Rod Phillips
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The earliest known divorce laws were written on clay tablets in ancient Mesopotamia around 2000 BCE. Formally or informally, human societies across place and time have made rules to bind and dissolve couples. Inca couples, for example, started with a trial partnership, during which a man could send his partner home. But once a marriage was formalized, there was no getting out of it. Among the Inuit peoples, divorce was discouraged, but either spouse could demand one. or they could exchange partners with a different couple— as long as all four people agreed.

The stakes of who can obtain a divorce, and why, have always been high. Divorce is a battlefield for some of society's most urgent issues, including the roles of church and state, individual rights, and women’s rights.

Religious authorities have often regulated marriage and divorce. Muslims in Africa, the Middle East, and Asia began using the Quran’s rules in the 7th century AD— generally, a husband can divorce his wife without cause or agreement, while a wife must secure her husband’s agreement to divorce him. In Europe, Christian churches controlled divorce from the 11th century on, with the Catholic Church banning it entirely and Protestant churches allowing it in restricted circumstances, particularly adultery.

In the late 18th century, a series of changes took place that would eventually shape divorce laws around the world. Following centuries of religious conflict, Europeans pushed for state governance separate from religious control. Secular courts gradually took over education, welfare, health, marriage— and divorce. The French Revolution ushered in the first of the new divorce laws, allowing men and women to divorce for a number of grounds, including adultery, violence, and desertion, or simply mutual consent.

Though progress was uneven, overall this sort of legislation spread in Europe, North America and some European colonies in the 19th century. Still, women's access to divorce often remained restricted compared to men. Adultery was considered more serious for women— a man could divorce his wife for adultery alone, while a woman would need evidence of adultery, plus an additional offense to divorce her husband. Sometimes this double standard was written into law; other times, the courts enforced the laws unequally. Domestic violence by a man against his wife was not widely considered grounds for divorce until the 20th century. And though new laws expanded the reasons a couple could divorce, they also retained the fundamental ideology of their religious predecessors: that a couple could only split if one person wronged the other in specific ways.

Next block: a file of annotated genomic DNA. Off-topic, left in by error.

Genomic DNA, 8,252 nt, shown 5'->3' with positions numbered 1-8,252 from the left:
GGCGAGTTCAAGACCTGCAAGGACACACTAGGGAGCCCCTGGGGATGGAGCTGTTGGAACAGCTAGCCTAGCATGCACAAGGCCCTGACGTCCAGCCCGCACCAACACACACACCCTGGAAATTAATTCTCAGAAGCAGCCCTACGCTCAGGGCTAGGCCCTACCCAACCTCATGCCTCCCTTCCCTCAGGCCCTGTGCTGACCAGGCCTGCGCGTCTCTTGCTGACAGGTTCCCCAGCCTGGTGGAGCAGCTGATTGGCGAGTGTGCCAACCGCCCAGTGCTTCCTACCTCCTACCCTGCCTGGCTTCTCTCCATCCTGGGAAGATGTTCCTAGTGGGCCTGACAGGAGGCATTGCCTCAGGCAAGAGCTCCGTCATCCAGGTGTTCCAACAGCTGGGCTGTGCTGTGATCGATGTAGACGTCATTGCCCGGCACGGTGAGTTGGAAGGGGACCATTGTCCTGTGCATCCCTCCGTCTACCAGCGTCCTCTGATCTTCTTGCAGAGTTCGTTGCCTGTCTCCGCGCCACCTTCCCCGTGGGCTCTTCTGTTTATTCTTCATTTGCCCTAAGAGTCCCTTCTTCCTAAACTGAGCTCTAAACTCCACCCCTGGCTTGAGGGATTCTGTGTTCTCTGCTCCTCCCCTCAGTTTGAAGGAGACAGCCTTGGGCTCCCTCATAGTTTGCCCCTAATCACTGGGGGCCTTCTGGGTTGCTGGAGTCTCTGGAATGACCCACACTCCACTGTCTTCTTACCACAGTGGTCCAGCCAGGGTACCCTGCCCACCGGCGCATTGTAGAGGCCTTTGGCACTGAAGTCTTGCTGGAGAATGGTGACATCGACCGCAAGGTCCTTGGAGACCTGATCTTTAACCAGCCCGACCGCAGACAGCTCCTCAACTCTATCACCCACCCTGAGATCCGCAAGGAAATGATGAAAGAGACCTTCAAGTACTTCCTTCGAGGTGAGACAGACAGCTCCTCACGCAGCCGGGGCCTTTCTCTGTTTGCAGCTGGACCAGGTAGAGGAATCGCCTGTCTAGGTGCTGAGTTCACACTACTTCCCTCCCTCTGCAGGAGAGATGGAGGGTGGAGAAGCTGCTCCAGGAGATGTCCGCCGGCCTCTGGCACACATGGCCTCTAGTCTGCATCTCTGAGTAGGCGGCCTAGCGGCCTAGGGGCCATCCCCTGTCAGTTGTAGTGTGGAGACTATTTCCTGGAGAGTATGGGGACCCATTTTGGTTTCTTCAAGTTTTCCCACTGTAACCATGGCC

This state of affairs really overstayed its welcome. Well into the 20th century, couples in the U.S. resorted to hiring actors to jump into bed with one spouse, fully clothed, and take photos as evidence of cheating. Finally, in the 1960s and 70s, many countries and states adopted no-fault divorce laws, where someone could divorce their spouse without proving harm, and importantly, without the other’s consent.

The transition from cultural and religious rules to state sanctioned ones has always been messy and incomplete— people have often ignored their governments’ laws in favor of other conventions. Even today, the Catholic Church doesn’t recognize divorces granted by law. In some places, like parts of India, Western-style divorce laws have been seen as a colonial influence and communities practice divorce according to other religious rules. In others, though the law may allow for equal access to divorce, bias in the legal system, cultural stigma, or community pressures can make it far more difficult for certain people, almost always women. And even in the places where women aren’t disadvantaged by law or otherwise, social and economic conditions often make divorce more difficult for women. In the United States, for example, women experience economic loss far more than men after divorce.

At its best, modern no-fault divorce allows people to leave marriages that make them unhappy. But dissolving a marriage is almost never as simple as sending two people their separate ways. What divorcing partners owe each other, and how they manage aspects of a once shared life remain emotionally and philosophically complex issues.